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Physical transport processes affect the origins of harmful algal blooms in estuaries
- Qin, Qubin, Shen, Jian
- Harmful algae 2019 v.84 pp. 210-221
- Cochlodinium, algal blooms, environmental factors, estuaries, geometry, mathematical models, poisonous algae, rivers, salinity, surface water, temperature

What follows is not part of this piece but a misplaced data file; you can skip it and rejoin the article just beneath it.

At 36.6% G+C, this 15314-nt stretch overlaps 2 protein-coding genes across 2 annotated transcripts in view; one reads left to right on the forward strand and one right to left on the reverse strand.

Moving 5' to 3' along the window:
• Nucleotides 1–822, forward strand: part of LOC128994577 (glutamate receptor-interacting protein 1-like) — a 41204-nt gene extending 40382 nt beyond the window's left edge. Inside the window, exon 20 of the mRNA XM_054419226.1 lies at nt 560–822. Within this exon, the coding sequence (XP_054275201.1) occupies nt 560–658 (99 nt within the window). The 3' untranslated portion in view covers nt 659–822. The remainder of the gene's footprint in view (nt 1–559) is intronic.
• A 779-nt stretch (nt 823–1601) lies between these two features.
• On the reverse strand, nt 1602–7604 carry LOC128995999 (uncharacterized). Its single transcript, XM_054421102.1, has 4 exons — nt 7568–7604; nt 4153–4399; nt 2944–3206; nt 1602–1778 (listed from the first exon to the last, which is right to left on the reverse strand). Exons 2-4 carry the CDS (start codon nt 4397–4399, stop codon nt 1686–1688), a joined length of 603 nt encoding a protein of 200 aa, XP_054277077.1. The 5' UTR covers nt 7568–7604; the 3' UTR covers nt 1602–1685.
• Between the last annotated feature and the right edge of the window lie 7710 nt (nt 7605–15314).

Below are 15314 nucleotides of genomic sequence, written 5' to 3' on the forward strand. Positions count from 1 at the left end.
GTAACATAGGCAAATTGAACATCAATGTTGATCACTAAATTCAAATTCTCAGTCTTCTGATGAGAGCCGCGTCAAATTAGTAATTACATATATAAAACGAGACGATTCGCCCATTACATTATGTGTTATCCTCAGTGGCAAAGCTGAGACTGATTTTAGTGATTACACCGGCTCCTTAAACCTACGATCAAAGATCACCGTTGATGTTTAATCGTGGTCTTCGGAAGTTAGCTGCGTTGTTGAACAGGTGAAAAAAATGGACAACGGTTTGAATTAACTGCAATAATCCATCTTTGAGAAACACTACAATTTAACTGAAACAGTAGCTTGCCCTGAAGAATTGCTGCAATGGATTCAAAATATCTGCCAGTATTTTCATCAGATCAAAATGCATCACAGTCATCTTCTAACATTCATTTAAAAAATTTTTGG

- The effects of physical transport processes on the initiation of harmful algal blooms (HABs) in estuaries were investigated through both mathematical model analysis and numerical model experiments. This study highlights the influence of the flushing effect due to physical transport processes on the location of bloom initiation, which is comparable to or even more important than local processes. The theoretical analysis suggests that the differential flushing effect at different waterbodies due to complex geometry is one of the dominant factors causing inhomogeneous distribution of algal density during HAB initiation. The ratio of residence time to volume is one of the key variables that determine the differential timing of HAB occurrence in estuary-subestuary systems with multiple interconnected waterbodies. As a result, a HAB tends to be observed first in those locations with relatively long residence time and small waterbodies, such as tributaries or areas with large eddies. Multiple unconnected originating locations can co-exist within an estuary.Two three-dimensional model experiments with realistic forcings were conducted to demonstrate the flushing effect on annual Cochlodinium polykrikoides bloom in the lower James River. The results show that while the environmental conditions that affect local processes, such as salinity and temperature, are important in determining the originating locations of HABs, the differential flushing effect is the dominant factor driving the spatial difference in the density of C. polykrikoides in this region during the bloom initiation. This explains why the occurrence of the first bloom in this region is frequently observed in the Lafayette River, a relatively small waterbody with long residence time. Because of the relatively low growth rate of C. polykrikoides and because of the high water-exchange between the mainstem and tributaries of the James River, initial cyst distribution is suggested to have a relatively small impact on originating locations of the bloom compared to flushing effect and salinity, and the HAB originating locations do not have to be in the waterbody with abundant cysts.